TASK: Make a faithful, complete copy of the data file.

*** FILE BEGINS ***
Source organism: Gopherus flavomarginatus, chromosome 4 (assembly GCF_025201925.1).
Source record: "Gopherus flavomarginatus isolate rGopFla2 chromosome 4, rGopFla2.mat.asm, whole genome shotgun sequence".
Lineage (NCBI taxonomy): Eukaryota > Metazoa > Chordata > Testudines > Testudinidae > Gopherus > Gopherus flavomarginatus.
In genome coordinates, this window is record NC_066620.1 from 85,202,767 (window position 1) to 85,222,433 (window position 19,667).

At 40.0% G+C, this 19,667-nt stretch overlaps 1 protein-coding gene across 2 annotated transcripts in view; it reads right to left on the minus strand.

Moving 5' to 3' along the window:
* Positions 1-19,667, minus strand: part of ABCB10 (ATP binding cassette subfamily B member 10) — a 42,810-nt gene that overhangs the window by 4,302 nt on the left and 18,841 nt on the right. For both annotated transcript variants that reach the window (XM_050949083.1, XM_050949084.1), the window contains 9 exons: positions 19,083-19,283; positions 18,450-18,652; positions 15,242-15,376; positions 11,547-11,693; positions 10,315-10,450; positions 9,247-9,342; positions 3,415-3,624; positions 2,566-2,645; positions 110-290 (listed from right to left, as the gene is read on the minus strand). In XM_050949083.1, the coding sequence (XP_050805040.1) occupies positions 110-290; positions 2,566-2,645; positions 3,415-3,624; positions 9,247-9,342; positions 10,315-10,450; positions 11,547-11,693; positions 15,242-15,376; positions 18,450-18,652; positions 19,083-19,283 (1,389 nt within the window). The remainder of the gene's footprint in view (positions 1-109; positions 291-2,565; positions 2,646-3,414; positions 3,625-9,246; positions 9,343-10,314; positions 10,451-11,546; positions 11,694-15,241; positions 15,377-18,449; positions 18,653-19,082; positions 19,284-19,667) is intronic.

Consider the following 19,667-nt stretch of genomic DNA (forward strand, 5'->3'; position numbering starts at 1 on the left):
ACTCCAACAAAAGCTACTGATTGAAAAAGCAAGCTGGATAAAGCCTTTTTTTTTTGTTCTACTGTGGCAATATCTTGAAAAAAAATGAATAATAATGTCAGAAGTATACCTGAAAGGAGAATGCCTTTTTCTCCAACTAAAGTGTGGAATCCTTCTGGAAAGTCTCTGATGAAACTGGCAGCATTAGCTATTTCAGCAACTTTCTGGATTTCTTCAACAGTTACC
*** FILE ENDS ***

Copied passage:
Source organism: Gopherus flavomarginatus, chromosome 4 (assembly GCF_025201925.1).
Source record: "Gopherus flavomarginatus isolate rGopFla2 chromosome 4, rGopFla2.mat.asm, whole genome shotgun sequence".
Lineage (NCBI taxonomy): Eukaryota > Metazoa > Chordata > Testudines > Testudinidae > Gopherus > Gopherus flavomarginatus.
In genome coordinates, this window is record NC_066620.1 from 85,202,767 (window position 1) to 85,222,433 (window position 19,667).

At 40.0% G+C, this 19,667-nt stretch overlaps 1 protein-coding gene across 2 annotated transcripts in view; it reads right to left on the minus strand.

Moving 5' to 3' along the window:
* Positions 1-19,667, minus strand: part of ABCB10 (ATP binding cassette subfamily B member 10) — a 42,810-nt gene that overhangs the window by 4,302 nt on the left and 18,841 nt on the right. For both annotated transcript variants that reach the window (XM_050949083.1, XM_050949084.1), the window contains 9 exons: positions 19,083-19,283; positions 18,450-18,652; positions 15,242-15,376; positions 11,547-11,693; positions 10,315-10,450; positions 9,247-9,342; positions 3,415-3,624; positions 2,566-2,645; positions 110-290 (listed from right to left, as the gene is read on the minus strand). In XM_050949083.1, the coding sequence (XP_050805040.1) occupies positions 110-290; positions 2,566-2,645; positions 3,415-3,624; positions 9,247-9,342; positions 10,315-10,450; positions 11,547-11,693; positions 15,242-15,376; positions 18,450-18,652; positions 19,083-19,283 (1,389 nt within the window). The remainder of the gene's footprint in view (positions 1-109; positions 291-2,565; positions 2,646-3,414; positions 3,625-9,246; positions 9,343-10,314; positions 10,451-11,546; positions 11,694-15,241; positions 15,377-18,449; positions 18,653-19,082; positions 19,284-19,667) is intronic.

Consider the following 19,667-nt stretch of genomic DNA (forward strand, 5'->3'; position numbering starts at 1 on the left):
ACTCCAACAAAAGCTACTGATTGAAAAAGCAAGCTGGATAAAGCCTTTTTTTTTTGTTCTACTGTGGCAATATCTTGAAAAAAAATGAATAATAATGTCAGAAGTATACCTGAAAGGAGAATGCCTTTTTCTCCAACTAAAGTGTGGAATCCTTCTGGAAAGTCTCTGATGAAACTGGCAGCATTAGCTATTTCAGCAACTTTCTGGATTTCTTCAACAGTTACC